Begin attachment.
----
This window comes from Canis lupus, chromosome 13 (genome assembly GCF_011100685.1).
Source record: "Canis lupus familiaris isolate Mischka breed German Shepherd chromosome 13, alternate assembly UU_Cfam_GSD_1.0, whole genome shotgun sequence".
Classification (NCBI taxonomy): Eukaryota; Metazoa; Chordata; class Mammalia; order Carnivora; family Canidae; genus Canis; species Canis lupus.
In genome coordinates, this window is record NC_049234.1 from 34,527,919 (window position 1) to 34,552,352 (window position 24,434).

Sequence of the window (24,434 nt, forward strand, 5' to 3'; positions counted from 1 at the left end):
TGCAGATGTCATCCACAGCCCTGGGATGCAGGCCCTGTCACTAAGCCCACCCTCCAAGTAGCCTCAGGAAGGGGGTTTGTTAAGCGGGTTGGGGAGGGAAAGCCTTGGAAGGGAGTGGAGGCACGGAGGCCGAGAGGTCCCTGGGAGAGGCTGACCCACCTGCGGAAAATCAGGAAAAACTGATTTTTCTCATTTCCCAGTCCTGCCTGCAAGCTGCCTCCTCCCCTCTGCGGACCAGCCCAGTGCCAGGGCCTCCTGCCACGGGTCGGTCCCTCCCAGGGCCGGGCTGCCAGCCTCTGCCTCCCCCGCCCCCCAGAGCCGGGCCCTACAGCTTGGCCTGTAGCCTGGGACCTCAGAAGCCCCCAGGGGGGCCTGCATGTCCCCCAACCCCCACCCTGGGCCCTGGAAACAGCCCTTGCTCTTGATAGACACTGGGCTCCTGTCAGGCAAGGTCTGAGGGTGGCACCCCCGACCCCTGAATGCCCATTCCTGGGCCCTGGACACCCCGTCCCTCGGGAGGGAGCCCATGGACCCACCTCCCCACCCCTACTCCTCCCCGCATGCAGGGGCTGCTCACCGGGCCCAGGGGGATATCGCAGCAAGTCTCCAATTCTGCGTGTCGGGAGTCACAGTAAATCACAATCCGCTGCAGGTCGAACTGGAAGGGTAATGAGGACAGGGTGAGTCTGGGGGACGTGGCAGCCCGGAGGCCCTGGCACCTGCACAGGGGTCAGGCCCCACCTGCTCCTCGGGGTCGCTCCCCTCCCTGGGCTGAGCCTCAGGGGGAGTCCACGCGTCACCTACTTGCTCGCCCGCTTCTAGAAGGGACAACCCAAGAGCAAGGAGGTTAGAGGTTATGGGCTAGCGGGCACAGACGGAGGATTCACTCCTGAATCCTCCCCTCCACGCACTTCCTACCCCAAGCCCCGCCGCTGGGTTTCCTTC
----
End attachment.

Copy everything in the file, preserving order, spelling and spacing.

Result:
This window comes from Canis lupus, chromosome 13 (genome assembly GCF_011100685.1).
Source record: "Canis lupus familiaris isolate Mischka breed German Shepherd chromosome 13, alternate assembly UU_Cfam_GSD_1.0, whole genome shotgun sequence".
Classification (NCBI taxonomy): Eukaryota; Metazoa; Chordata; class Mammalia; order Carnivora; family Canidae; genus Canis; species Canis lupus.
In genome coordinates, this window is record NC_049234.1 from 34,527,919 (window position 1) to 34,552,352 (window position 24,434).

Sequence of the window (24,434 nt, forward strand, 5' to 3'; positions counted from 1 at the left end):
TGCAGATGTCATCCACAGCCCTGGGATGCAGGCCCTGTCACTAAGCCCACCCTCCAAGTAGCCTCAGGAAGGGGGTTTGTTAAGCGGGTTGGGGAGGGAAAGCCTTGGAAGGGAGTGGAGGCACGGAGGCCGAGAGGTCCCTGGGAGAGGCTGACCCACCTGCGGAAAATCAGGAAAAACTGATTTTTCTCATTTCCCAGTCCTGCCTGCAAGCTGCCTCCTCCCCTCTGCGGACCAGCCCAGTGCCAGGGCCTCCTGCCACGGGTCGGTCCCTCCCAGGGCCGGGCTGCCAGCCTCTGCCTCCCCCGCCCCCCAGAGCCGGGCCCTACAGCTTGGCCTGTAGCCTGGGACCTCAGAAGCCCCCAGGGGGGCCTGCATGTCCCCCAACCCCCACCCTGGGCCCTGGAAACAGCCCTTGCTCTTGATAGACACTGGGCTCCTGTCAGGCAAGGTCTGAGGGTGGCACCCCCGACCCCTGAATGCCCATTCCTGGGCCCTGGACACCCCGTCCCTCGGGAGGGAGCCCATGGACCCACCTCCCCACCCCTACTCCTCCCCGCATGCAGGGGCTGCTCACCGGGCCCAGGGGGATATCGCAGCAAGTCTCCAATTCTGCGTGTCGGGAGTCACAGTAAATCACAATCCGCTGCAGGTCGAACTGGAAGGGTAATGAGGACAGGGTGAGTCTGGGGGACGTGGCAGCCCGGAGGCCCTGGCACCTGCACAGGGGTCAGGCCCCACCTGCTCCTCGGGGTCGCTCCCCTCCCTGGGCTGAGCCTCAGGGGGAGTCCACGCGTCACCTACTTGCTCGCCCGCTTCTAGAAGGGACAACCCAAGAGCAAGGAGGTTAGAGGTTATGGGCTAGCGGGCACAGACGGAGGATTCACTCCTGAATCCTCCCCTCCACGCACTTCCTACCCCAAGCCCCGCCGCTGGGTTTCCTTC